opportunities, they have proposed alternative methods of providing
the Group with the SEAL support, but no action has been taken.  They
maintain that the Amphibious Ready Groups' most pressing need for
SEALs is the hydrographic survey of landing sites and that with
today's air transportation capabilities, SEALs based in the United
States or ashore in a specific theater could be at a proposed site
well ahead of the Group and provide the surveys in a more timely
manner. 


   CONCLUSIONS AND RECOMMENDATIONS
------------------------------------------------------------ Letter :6

SOF are considered an essential element for the CINCs' successful
implementation of national security objectives, and in less than a
decade these forces have proven themselves the CINCs' force of choice
for many types of missions.  SOF's reputation has been earned by
their acceptance and accomplishment of a wide variety of missions. 

We cannot determine precise increases in SOF activity due to the lack
of reliable quantitative and qualitative data collected over the
years.  For the same reason, we cannot determine the specific ways in
which SOF have been used.  Many SOF unit leaders that responded to
our questionnaire are convinced, however, that OPTEMPO has adversely
affected readiness, retention, and morale. 

SOF unit leaders also believe that SOF are being used for missions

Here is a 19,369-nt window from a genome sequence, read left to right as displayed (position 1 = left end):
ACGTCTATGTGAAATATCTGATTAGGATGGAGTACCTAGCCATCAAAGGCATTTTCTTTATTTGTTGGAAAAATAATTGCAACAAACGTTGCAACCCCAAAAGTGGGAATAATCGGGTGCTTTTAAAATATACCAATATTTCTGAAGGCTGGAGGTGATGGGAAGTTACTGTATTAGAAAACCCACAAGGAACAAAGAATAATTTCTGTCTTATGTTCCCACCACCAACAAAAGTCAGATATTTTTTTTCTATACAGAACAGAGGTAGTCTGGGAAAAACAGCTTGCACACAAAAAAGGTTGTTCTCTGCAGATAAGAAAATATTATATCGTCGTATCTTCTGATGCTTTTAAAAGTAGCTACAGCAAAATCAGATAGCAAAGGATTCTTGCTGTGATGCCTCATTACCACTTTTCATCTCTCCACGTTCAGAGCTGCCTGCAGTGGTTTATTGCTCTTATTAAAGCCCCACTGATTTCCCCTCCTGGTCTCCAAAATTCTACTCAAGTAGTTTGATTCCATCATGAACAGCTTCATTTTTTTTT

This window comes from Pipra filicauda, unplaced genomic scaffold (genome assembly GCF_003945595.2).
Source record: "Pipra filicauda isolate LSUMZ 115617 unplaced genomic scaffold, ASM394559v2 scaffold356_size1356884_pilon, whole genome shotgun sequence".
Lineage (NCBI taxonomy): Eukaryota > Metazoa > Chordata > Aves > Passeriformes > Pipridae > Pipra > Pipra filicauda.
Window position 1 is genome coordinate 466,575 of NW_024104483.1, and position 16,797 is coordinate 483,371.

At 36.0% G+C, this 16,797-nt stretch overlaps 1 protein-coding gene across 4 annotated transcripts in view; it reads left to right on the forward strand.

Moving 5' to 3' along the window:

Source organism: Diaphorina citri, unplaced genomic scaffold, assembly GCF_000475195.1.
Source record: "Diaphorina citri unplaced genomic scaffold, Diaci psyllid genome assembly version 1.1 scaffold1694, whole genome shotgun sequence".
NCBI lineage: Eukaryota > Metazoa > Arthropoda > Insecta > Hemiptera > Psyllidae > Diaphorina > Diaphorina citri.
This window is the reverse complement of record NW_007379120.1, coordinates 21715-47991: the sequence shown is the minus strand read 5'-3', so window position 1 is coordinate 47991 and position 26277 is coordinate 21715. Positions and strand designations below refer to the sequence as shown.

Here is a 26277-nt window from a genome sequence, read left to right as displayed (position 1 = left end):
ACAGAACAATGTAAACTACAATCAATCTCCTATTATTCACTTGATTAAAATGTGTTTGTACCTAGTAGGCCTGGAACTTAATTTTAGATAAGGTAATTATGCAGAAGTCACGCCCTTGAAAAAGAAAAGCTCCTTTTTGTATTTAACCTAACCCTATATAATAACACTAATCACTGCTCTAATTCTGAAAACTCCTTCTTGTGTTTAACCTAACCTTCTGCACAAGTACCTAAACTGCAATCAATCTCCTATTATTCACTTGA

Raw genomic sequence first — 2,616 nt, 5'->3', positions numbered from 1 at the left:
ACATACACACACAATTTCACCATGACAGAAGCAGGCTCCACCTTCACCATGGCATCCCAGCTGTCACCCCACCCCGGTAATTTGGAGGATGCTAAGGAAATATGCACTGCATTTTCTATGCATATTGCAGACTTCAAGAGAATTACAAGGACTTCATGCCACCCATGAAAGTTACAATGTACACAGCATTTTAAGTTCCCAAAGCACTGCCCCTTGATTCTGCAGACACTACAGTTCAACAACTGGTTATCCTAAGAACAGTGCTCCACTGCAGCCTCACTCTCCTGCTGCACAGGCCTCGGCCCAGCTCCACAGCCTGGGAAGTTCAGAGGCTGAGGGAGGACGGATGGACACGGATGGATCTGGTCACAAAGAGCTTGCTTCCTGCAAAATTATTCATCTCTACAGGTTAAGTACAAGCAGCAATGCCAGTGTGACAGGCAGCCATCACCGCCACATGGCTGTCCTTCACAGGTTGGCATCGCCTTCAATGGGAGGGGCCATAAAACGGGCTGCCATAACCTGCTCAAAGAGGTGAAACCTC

that do not require their skills and that in some instances degrade
their skills.  In addition, unit leaders and CINC officials believe
that conventional forces could fulfill missions routinely performed
by SOF.  Consequently, USSOCOM and the services may have
opportunities to manage SOF OPTEMPO, with the CINCs' concurrence, if
conventional units can be tasked to perform those missions. 

To maintain the readiness of SOF to support national security
objectives and help ensure that readiness is not degraded through
overuse or improper use of SOF, we recommend that the Secretary of
Defense direct the Commander, USSOCOM, to

  -- complete the Command's efforts to develop an information system
     for monitoring how the Command's forces are used and establish a
     methodology for periodically comparing SOF usage with the CINCs'
     priorities and SOF training needs and

  -- exploit potential opportunities to reduce some SOF deployments
     that do not prepare SOF to perform SOF-unique missions in
     support of national security objectives and that can be
     performed by conventional forces. 


   AGENCY COMMENTS
------------------------------------------------------------ Letter :7

In commenting on a draft of this report, DOD agreed with its
accuracy.  DOD stated that the report discusses the various
components of SOF in a way that provides a comprehensive view of the
potential for overuse and misuse. 

DOD concurred with both of our recommendations and stated that it has
already initiated actions that focus on deployments for SOF and other
low-density/high- demand forces.  For example, DOD indicated that the
Global Military Force Policy, instituted in July 1996, is expected to
help senior leaders establish peacetime priorities for
low-density/high-demand assets.  The first data available for
interpretation from the policy is to be available during fiscal year
1998, according to DOD.  Also, DOD stated that while the Chairman of
the Joint Chiefs of Staff already reviews the use of all U.S.  forces
to ensure proper employment, USSOCOM must retain the latitude to